The issue - Reaching out across an age gap

Troubled teens flourish when asked to mentor young children
16th January 2015, 12:00am
Phillipa Ioannu


The issue - Reaching out across an age gap

When I first met 14-year-old Naomi*, she had been living in London for only a year. She had emigrated from Colombia and was struggling to learn to speak English fluently. Naomi knew enough to get by but was finding her schoolwork difficult. She was also adjusting to a new way of life and was missing everyone and everything she had known.

Naomi became more and more frustrated as she came up against these barriers. Her frustration manifested itself as anger and she was often in conflict with teachers and friends.

What her school did next was unusual. Naomi was enrolled in a programme that paired her with a three-year-old boy who needed support in nursery. Although English was his first language, he rarely spoke. Naomi worked with him for one afternoon a week over 18 weeks - the impact on both of them was huge.

The programme is run by Teens and Toddlers, a UK charity that matches disadvantaged secondary school children with nurseries in the local area. In my role as a facilitator for the charity, I have worked with some amazing young people: teenagers who have been identified by their schools as being able to benefit from the alternative education process that we offer. Whether a young person is underachieving, disaffected, taking risks with their health and well-being, or just a square peg in a round hole, the programme can lead to incredible progress.

A chance for change

The programme targets two sets of children simultaneously, seeking to raise the aspirations of teenagers by trusting them as mentors and role models to young children who will benefit from extra support. The teenagers learn interpersonal skills through work experience and classroom sessions, and we see their sense of responsibility grow. They are empowered to make positive decisions about their education, their health and their future.

On the surface, the work experience element (or "nursery time") is about helping a small child by being a good role model. But it is so much more than that. It's an opportunity for teenagers to explore alternative ways of building relationships and to test the limits of their capabilities. Meanwhile, being mentored by the teenagers helps to improve the toddlers' personal, social and communication skills.

The teenagers learn to consider what the toddlers need. They work through the challenges of nurturing a young child and often come out the other side feeling deeply satisfied because they have been able to help.

The programme also includes a classroom element, which underpins the practical work that we do and is customised to meet the specific needs of each group. One of our sessions encourages young people to reflect on their choices and how these will affect their future. I have witnessed countless breakthrough moments as teenagers put pen to paper and plan out the lives they want for themselves.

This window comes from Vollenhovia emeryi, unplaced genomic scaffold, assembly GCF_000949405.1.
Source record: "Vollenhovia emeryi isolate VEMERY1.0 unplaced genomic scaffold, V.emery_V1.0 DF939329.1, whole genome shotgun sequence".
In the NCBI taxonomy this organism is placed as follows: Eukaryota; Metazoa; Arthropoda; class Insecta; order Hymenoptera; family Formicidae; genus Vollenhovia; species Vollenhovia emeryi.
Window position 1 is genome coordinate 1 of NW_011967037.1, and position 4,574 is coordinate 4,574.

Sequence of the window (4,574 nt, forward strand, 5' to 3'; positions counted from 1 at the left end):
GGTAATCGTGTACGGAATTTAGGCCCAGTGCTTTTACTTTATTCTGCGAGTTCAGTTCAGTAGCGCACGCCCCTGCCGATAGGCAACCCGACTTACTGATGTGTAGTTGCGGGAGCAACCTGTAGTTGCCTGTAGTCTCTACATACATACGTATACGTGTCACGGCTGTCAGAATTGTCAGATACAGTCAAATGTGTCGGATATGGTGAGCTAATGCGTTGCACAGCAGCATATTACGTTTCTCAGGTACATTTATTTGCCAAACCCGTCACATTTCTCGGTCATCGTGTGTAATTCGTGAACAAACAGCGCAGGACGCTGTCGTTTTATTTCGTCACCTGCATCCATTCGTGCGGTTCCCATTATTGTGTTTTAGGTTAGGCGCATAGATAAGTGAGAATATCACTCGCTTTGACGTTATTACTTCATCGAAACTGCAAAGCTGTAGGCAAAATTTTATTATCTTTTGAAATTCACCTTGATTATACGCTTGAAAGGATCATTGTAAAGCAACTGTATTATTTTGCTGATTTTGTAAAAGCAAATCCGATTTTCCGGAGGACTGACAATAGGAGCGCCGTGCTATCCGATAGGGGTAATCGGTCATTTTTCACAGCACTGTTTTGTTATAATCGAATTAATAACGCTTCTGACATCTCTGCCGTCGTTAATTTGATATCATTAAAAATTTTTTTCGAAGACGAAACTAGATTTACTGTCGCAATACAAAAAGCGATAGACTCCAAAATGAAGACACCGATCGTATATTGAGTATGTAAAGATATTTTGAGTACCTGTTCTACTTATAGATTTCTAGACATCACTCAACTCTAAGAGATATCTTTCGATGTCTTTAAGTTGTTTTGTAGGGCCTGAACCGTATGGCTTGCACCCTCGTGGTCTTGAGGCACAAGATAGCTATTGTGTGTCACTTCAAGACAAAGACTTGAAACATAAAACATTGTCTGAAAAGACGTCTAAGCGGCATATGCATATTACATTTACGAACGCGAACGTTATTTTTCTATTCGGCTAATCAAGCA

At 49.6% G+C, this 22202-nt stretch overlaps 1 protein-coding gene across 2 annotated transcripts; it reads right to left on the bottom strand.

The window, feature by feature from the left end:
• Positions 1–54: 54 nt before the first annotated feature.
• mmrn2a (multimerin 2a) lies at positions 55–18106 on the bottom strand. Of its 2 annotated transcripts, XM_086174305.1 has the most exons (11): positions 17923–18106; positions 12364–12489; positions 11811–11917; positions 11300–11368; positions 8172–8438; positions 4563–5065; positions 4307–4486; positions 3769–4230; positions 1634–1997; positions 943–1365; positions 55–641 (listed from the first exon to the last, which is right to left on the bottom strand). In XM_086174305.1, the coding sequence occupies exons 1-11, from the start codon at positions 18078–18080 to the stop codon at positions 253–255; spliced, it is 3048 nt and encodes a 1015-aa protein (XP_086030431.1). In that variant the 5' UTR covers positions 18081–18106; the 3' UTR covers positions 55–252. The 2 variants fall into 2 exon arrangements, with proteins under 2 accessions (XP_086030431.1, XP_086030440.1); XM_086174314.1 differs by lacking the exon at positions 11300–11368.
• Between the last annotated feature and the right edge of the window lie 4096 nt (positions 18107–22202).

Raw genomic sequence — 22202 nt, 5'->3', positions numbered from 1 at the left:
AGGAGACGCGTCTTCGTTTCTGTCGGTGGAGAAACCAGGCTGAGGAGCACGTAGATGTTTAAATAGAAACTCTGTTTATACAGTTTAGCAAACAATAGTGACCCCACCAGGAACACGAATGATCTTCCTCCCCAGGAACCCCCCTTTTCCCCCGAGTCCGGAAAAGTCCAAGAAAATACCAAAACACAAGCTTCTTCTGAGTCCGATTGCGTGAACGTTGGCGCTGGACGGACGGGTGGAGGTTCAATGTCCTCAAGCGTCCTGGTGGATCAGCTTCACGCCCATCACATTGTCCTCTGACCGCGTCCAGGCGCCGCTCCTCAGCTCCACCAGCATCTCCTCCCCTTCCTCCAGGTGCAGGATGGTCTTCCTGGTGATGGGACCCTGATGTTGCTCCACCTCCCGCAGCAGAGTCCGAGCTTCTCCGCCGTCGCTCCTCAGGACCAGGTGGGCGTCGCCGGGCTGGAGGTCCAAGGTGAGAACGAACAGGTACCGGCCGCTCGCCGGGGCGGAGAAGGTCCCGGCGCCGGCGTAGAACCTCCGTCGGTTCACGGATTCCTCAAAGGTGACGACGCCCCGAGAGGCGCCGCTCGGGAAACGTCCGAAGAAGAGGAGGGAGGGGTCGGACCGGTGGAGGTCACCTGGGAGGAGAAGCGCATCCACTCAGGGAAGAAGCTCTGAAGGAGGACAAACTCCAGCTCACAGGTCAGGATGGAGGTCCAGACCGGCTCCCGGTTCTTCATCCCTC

As they reflect on each milestone, we talk about empowerment, self-management and responsibility. When they question whether or not they can achieve their aims, I remind them that the skills they have shown in caring for the toddlers are the same skills they will need to fulfil their dreams - they are already doing it.

Being recognised as resourceful and reflective agents of change allows these young people to escape the labels that define them in the other areas of their life, particularly in school. In my experience, this approach can be more effective than traditional problem-focused methods. I would not be naive enough to claim that it is possible to remove all the obstacles faced by these young people, but I have seen the programme help teenagers to stay in school, tackle stress and become successful learners. Perhaps most importantly, I have seen their self-belief grow, and this stays with them as they attempt the monumental task of achieving their potential.

It takes two

As for Naomi, many things changed - both for her and the child she was mentoring. An improvement in the child's language and social skills began to occur after a few weeks. Naomi remained motivated in the difficult early sessions, even though it seemed that her attempts to help the child were not working. The task of encouraging this child to use language and interact with others was not an easy one: it took perseverance, commitment and patience.

Naomi's genuine empathy for the child's predicament allowed her to relate to and understand him; she was able to come up with creative ways to help. Each time the child spoke, she felt a sense of achievement and her confidence grew. Her outlook changed: she began to take a different view of the obstacles she faced, attempting to solve problems rather than lashing out in frustration and anger.

*Name has been changed. Phillipa Ioannu works for the charity Teens and Toddlers in London.

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